Easter Birthday Nowruz Dinner
Last month, Raw Spice Bar sent me a package to review on my other blog, Subscription Box Blues. The packaging and recipes they include were absolutely wonderful, and at only $6 a month, a great way to tour the world through food. The recipes were geared toward the Persian New Year, Nowruz, which is in late March. Since it is definitely a celebration meal, I wanted to make it for a special celebration, and since my daughter loves lamb and Easter was her birthday this year, I chose to make them all on Sunday and share the results with you, my dear reader. Remember that this was my first attempt at making any kind of Persian food, and that some of the techniques were completely new to me.
This is a yogurt sauce, similar to Greek tzatziki sauce, but with different herbs that include rose petals.
Dice up a couple of cucumbers into 1/4″ cubes. I chose hothouse cucumbers because they looked much better than the ordinary ones and were no more expensive. For tzatziki, you would usually shred them, but this recipe called for diced cucumbers. It is definitely easier to cut lengthwise, then widthwise rather than the other way around!
Mix your yogurt with the garlic paste, and refrigerate each separately until just before you serve it. This is to keep the sauce from getting watery, but you could mix it ahead of time and either mix in the water or pour it off. I still have leftovers in the refrigerator that really are as thick as they were on Sunday.
The walnuts and raisins are also to be added at the last moment, but are optional. I only used these for a small bit of the whole, because not everyone likes nuts. Toasting the walnuts makes them much more flavorful, but I didn’t take pictures of that part.
My kids love lamb. It’s not my favorite, mostly because if you don’t do it well, it’s not very good. These are meant to be braised until they fall off the bone, Advieh is the spice mixture, which smells delicious and exotic.
Turn the oven on to 300 degrees
Put a little oil in a large skillet and brown the lamb shanks on all sides. I had some trouble with the recipe for this, because it said to use 6 lamb shanks to feed 8-10 people, but it didn’t give any idea how big the lamb shanks should be. I think the ones I got were much bigger than they needed to be, because we are still working on them, and there were seven big eaters at our table.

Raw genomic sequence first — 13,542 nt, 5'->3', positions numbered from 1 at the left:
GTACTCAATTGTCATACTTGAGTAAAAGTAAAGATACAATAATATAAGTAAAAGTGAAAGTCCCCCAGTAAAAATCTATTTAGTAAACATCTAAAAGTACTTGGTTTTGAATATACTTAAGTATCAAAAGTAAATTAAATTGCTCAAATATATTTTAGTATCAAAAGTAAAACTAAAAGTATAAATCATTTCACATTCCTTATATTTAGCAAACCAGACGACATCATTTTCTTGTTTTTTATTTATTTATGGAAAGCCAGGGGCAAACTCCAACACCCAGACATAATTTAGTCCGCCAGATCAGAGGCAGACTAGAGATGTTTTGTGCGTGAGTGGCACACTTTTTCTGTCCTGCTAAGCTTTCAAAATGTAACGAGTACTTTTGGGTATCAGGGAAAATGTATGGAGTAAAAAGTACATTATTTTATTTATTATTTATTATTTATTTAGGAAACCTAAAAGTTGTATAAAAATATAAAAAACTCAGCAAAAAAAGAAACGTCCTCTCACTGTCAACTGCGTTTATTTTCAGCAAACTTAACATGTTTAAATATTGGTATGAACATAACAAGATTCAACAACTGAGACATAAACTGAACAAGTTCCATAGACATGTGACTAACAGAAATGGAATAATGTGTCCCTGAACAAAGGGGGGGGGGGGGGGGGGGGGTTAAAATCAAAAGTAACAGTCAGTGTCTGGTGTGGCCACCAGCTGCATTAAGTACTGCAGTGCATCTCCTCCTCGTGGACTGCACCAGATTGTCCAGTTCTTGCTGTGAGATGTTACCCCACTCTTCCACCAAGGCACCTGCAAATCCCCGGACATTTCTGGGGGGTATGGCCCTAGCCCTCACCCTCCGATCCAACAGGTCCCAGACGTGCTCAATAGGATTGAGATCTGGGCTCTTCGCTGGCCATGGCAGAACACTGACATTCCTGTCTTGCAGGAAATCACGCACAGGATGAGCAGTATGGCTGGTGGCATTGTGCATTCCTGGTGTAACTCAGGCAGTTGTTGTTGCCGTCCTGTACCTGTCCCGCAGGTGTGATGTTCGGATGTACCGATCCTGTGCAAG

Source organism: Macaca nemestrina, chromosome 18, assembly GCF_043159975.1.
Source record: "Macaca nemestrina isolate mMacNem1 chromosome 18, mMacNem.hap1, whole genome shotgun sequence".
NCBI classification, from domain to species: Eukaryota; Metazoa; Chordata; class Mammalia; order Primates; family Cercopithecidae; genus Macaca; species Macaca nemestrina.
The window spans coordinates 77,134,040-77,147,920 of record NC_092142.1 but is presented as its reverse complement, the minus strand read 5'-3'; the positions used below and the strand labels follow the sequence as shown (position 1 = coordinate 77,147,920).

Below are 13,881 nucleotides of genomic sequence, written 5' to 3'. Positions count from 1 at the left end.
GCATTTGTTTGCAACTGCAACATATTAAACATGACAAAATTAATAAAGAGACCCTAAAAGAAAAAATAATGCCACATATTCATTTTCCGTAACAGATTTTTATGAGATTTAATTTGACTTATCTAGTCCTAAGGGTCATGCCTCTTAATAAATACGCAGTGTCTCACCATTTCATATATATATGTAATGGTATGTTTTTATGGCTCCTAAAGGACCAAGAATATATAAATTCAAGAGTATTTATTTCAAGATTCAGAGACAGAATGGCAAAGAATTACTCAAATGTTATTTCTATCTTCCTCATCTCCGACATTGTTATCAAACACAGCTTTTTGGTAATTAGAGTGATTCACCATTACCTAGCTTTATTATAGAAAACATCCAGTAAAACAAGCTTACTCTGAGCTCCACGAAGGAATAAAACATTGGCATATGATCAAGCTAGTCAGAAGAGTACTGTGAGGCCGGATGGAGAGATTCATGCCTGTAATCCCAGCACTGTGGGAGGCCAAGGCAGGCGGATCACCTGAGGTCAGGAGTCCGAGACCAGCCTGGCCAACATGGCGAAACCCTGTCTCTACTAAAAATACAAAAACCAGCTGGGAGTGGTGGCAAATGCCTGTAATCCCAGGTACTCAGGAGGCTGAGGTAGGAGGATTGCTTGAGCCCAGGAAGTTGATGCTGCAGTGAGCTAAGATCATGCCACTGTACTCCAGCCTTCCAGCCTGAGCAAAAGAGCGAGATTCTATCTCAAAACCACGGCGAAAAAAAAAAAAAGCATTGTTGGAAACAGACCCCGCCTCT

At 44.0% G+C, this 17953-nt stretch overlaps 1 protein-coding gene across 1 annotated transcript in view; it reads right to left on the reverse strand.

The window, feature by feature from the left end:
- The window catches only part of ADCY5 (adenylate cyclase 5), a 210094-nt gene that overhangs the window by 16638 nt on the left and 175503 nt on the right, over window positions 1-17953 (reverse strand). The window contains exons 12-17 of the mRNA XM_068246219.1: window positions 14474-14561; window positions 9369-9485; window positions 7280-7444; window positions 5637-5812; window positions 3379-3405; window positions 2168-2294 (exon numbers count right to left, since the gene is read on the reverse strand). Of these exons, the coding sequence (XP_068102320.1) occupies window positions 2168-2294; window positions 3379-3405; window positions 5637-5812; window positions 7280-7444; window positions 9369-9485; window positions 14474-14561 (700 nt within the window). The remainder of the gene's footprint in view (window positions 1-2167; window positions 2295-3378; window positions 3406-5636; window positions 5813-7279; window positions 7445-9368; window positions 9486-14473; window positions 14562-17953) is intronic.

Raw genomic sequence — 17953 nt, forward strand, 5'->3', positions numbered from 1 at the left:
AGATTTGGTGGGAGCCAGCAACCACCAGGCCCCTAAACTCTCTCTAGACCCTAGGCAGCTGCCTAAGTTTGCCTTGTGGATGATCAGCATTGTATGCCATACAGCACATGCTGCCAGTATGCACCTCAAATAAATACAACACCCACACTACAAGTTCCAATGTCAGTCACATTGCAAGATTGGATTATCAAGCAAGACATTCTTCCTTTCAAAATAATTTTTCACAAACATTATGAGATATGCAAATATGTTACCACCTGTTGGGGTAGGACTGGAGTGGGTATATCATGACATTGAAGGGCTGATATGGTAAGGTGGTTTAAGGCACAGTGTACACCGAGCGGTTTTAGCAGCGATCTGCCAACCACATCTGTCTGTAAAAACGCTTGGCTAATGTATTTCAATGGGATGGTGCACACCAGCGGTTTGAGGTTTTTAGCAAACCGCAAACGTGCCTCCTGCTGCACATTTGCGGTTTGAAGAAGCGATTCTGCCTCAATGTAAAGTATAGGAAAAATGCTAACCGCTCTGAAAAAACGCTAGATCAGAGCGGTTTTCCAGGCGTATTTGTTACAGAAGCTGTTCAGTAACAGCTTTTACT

Once the lamb shanks are browned, remove them to a large dutch oven. My dutch oven is nowhere near big enough, so I did a makeshift one using my largest oven-safe glass bowl, which I covered tightly with several layers of aluminum foil.
Toss the crushed garlic in there and give it a minute or two. With garlic, it’s usually better not to let it touch the bottom too much, because it can burn and get bitter easily.
Next, add in the advieh. Delicious cumin and cinnamon are the main notes I smelled.
A little orange juice, and rosewater are added next. This was my first time cooking with rosewater, and it was interesting. The smell is much stronger than I expected, given that it is competing with onions and garlic.
Pour that and some water over the lamb shanks, cover them tightly, and put them in the oven for about 3 hours, turning once, about 2 hours in. Three hours was not really enough for my big shanks to fall off the bone.
This is a rice dish that is cooked to develop a tahdig, or crust. The recipe calls for fava beans, but my husband hates them (I’ve never had them), so I substituted green peas. The peas were not really quite successful, and I think it would be better with nothing.
My camera remote died somewhere around here, and I was starting to panic that I would never get dinner on the table because cooking while photographing takes twice as long, and cooking something you are totally unfamiliar with takes even longer. I hope you can follow without pictures from here on out.
Rinse your rice, over and over and over again. It is important to use basmati rice, because regular rice is a completely different texture. Boil the rice in lots of water, then drain it.
Line a large pot, about 8-10 inches wide, with parchment paper, then melt butter with olive oil and a little water over the parchment paper.
Make saffron water with boiling water and saffron. Once that has steeped, mix it with some of the rice and yogurt, then put that into the skillet, smoothing it out.
Mix the remaining rice in a very large bowl with the dill and peas (or beans, or nothing). Mound the rice on top of the yogurted rice, wrap the lid with a kitchen towel, then cover the whole thing up. Make sure your kitchen towel is not hanging down near the burner. Turn the heat up for a couple of minutes, until steam puffs out, then turn it down to low and let it simmer for 70 minutes.
Once the rice is done, put it the whole thing in a pan of cold water for a minute or two before removing the cover. When it is ready, loosen around the edges, invert a serving platter over it, and flip it over. My Sabzi Polow was rather loose, and it probably would have worked better to have a platter with at least a bit of a bowl shape to it, but all I had that was large enough was a cutting board.